If not a saucy baby, than…

Before I had one of my own to deal with, I’d never thought much about baby personalities. The idea had always been abstract. Babies were babies, akin to dogs in my mind. I was that person at dinner parties interjecting with stories of how silly, smart, dirty my dog can be. Babies were flat cartoons of themselves doing baby things like pooping and mimicking cuss words at inappropriate times.

Even now, after socializing primarily with an infant for seven months, I’m finding it difficult to grasp the concept of baby personality. There’s a thin line between what I perceive to be a trait and that which I have projected onto her, rendering her a white canvas. Of course her life has been short and she has little experience to draw upon, but Joanie is definitely not blank. There are specific tendencies she displays that are undeniable, despite my skepticism on the subject.

Joanie is first and foremost a sociable baby. She’s fascinated by faces and comfortable in anyone’s arms. Usually she’s very sweet, except for earlier this week when she grabbed another baby by the cheek and wouldn’t let go. I’m sure she meant it as a gesture of friendship, or at least an exploration into the world of other humans. Her caregiver couldn’t discipline for this act because Joanie did it with her big toothless smile, the very same that has won her the title of Favourite Baby at Daycare. Which leads me to her second trait: Joanie is cheerful, ecstatically so. When the other babies start to cry, following each other’s cue until they reach a crescendo of wails, Joanie remains smiling if not slightly confused. “Why are all you dummies crying,” she seems to say. They, those that wrote the ubiquitous baby manual, say one shouldn’t compare babies, but how else will I know which characteristics are specific to my daughter and which are just general baby qualities.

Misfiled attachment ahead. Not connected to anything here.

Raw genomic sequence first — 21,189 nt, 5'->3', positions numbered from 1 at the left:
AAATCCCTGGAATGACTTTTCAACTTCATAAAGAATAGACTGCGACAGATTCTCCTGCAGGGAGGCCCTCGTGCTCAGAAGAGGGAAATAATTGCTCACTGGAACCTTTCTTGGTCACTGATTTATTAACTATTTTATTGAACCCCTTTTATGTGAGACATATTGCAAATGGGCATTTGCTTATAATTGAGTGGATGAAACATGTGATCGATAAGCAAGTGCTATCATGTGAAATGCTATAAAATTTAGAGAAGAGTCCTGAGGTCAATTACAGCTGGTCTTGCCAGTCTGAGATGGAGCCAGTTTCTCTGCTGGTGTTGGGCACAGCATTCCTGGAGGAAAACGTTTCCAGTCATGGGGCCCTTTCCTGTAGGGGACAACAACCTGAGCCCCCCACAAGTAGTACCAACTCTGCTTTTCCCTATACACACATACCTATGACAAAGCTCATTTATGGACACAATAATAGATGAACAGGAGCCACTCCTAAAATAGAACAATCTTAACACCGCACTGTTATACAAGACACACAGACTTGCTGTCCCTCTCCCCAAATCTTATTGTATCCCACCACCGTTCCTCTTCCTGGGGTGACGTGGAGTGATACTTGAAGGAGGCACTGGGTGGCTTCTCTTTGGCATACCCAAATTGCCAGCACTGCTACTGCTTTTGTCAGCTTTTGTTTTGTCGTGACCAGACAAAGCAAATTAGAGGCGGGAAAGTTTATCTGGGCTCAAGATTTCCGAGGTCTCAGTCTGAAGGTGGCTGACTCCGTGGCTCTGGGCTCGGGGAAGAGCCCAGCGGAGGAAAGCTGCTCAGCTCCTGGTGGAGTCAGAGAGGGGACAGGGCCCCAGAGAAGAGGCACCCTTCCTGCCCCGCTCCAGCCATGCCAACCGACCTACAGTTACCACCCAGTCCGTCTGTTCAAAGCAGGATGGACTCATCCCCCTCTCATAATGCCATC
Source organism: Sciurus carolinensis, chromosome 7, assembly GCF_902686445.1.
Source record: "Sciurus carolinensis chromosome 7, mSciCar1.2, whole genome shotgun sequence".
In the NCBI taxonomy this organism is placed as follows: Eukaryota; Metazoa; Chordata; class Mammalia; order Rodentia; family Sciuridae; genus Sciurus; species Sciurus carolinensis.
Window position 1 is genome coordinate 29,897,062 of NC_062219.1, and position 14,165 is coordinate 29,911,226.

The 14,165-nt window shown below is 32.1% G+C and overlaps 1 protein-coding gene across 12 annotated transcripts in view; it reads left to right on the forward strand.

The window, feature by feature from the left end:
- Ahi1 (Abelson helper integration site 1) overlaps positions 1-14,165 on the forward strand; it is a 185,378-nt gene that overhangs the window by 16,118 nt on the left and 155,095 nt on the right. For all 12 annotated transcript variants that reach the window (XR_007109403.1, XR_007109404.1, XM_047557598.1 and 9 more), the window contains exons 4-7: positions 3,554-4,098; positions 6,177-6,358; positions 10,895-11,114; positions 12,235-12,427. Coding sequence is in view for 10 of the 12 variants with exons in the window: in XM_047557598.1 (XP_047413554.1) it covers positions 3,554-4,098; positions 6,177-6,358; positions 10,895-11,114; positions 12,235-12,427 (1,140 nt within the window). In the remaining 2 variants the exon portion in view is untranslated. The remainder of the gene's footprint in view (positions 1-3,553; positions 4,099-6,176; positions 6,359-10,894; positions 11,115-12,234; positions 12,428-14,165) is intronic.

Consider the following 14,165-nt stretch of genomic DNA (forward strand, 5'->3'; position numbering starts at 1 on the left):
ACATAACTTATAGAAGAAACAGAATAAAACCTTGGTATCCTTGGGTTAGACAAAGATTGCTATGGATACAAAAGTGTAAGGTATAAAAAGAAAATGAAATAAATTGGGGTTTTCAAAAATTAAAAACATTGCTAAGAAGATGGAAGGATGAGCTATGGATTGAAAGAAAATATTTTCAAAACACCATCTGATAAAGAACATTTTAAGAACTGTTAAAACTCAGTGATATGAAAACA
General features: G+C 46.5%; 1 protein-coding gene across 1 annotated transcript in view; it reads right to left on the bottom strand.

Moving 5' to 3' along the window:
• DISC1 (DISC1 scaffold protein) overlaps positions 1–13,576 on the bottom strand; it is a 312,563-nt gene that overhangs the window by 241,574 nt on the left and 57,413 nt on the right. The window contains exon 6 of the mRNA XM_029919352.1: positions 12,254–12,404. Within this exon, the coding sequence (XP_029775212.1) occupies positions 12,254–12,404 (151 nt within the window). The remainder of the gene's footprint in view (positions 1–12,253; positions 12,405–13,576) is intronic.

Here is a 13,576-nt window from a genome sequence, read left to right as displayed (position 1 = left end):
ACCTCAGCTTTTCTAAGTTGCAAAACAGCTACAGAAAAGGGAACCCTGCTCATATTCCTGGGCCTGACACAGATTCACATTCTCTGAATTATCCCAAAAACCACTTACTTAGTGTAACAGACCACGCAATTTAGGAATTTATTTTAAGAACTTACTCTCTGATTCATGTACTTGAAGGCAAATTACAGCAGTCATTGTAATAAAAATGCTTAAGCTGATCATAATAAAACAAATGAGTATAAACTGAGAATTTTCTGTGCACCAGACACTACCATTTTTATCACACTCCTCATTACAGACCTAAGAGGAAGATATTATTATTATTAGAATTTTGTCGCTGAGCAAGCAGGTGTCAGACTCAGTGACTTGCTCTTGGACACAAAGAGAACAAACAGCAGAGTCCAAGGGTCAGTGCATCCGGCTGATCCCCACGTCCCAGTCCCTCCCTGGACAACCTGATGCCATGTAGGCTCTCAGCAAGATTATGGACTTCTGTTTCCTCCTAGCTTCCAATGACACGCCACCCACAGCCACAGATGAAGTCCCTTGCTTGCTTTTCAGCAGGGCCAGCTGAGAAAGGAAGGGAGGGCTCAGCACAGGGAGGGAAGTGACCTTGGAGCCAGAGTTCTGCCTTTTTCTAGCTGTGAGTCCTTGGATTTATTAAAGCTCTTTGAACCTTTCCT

Joanie’s personality isn’t the only one I’ve noticed. There’s Shane and his excitable hops. There’s Tare, always striking a pose. I like to call her saucy baby. And there’s Siobhan, who screams when the attention is shifted from her, little narcissist that she is. Can a baby be a narcissist? Aren’t all babies narcissists? Is it narcissistic to call a baby a narcissist?

As for being blank, Joanie is anything but. She has her father’s scowl, her mother’s evening grumpiness, and her own urge to stand up and dance. Though I’d like to think I can shape her, and I’m not discrediting the value and efficacy of nurturing, my daughter’s personality will develop on its own. It’s odd, if not unsettling, that I have to remind myself that babies are little humans with agency, rolling, crawling or walking through the experience that will determine who they become.

Joanie is not a dog. I’m not imagining her smile, but I can’t presume to know why it’s there.